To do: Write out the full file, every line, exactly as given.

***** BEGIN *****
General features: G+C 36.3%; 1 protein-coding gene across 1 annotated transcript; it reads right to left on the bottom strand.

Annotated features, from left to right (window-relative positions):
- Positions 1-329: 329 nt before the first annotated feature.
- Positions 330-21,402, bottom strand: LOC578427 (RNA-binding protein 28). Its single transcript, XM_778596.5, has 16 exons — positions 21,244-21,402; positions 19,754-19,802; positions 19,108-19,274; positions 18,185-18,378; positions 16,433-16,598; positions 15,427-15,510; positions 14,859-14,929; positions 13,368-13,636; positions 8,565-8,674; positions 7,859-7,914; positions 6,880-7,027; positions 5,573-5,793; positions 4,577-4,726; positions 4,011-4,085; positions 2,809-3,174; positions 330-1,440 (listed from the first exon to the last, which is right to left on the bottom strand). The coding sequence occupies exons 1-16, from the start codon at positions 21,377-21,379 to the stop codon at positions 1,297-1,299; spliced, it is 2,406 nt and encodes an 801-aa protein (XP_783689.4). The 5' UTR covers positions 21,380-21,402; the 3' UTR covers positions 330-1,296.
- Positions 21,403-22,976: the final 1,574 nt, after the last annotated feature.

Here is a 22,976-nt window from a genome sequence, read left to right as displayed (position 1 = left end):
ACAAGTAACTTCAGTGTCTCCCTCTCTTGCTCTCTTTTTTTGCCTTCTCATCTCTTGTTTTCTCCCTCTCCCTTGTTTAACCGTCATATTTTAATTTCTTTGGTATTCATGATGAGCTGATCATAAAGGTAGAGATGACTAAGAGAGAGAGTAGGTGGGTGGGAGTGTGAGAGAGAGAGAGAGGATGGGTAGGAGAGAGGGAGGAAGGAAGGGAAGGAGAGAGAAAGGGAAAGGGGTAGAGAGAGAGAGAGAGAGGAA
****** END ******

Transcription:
General features: G+C 36.3%; 1 protein-coding gene across 1 annotated transcript; it reads right to left on the bottom strand.

Annotated features, from left to right (window-relative positions):
- Positions 1-329: 329 nt before the first annotated feature.
- Positions 330-21,402, bottom strand: LOC578427 (RNA-binding protein 28). Its single transcript, XM_778596.5, has 16 exons — positions 21,244-21,402; positions 19,754-19,802; positions 19,108-19,274; positions 18,185-18,378; positions 16,433-16,598; positions 15,427-15,510; positions 14,859-14,929; positions 13,368-13,636; positions 8,565-8,674; positions 7,859-7,914; positions 6,880-7,027; positions 5,573-5,793; positions 4,577-4,726; positions 4,011-4,085; positions 2,809-3,174; positions 330-1,440 (listed from the first exon to the last, which is right to left on the bottom strand). The coding sequence occupies exons 1-16, from the start codon at positions 21,377-21,379 to the stop codon at positions 1,297-1,299; spliced, it is 2,406 nt and encodes an 801-aa protein (XP_783689.4). The 5' UTR covers positions 21,380-21,402; the 3' UTR covers positions 330-1,296.
- Positions 21,403-22,976: the final 1,574 nt, after the last annotated feature.

Here is a 22,976-nt window from a genome sequence, read left to right as displayed (position 1 = left end):
ACAAGTAACTTCAGTGTCTCCCTCTCTTGCTCTCTTTTTTTGCCTTCTCATCTCTTGTTTTCTCCCTCTCCCTTGTTTAACCGTCATATTTTAATTTCTTTGGTATTCATGATGAGCTGATCATAAAGGTAGAGATGACTAAGAGAGAGAGTAGGTGGGTGGGAGTGTGAGAGAGAGAGAGAGGATGGGTAGGAGAGAGGGAGGAAGGAAGGGAAGGAGAGAGAAAGGGAAAGGGGTAGAGAGAGAGAGAGAGAGGAA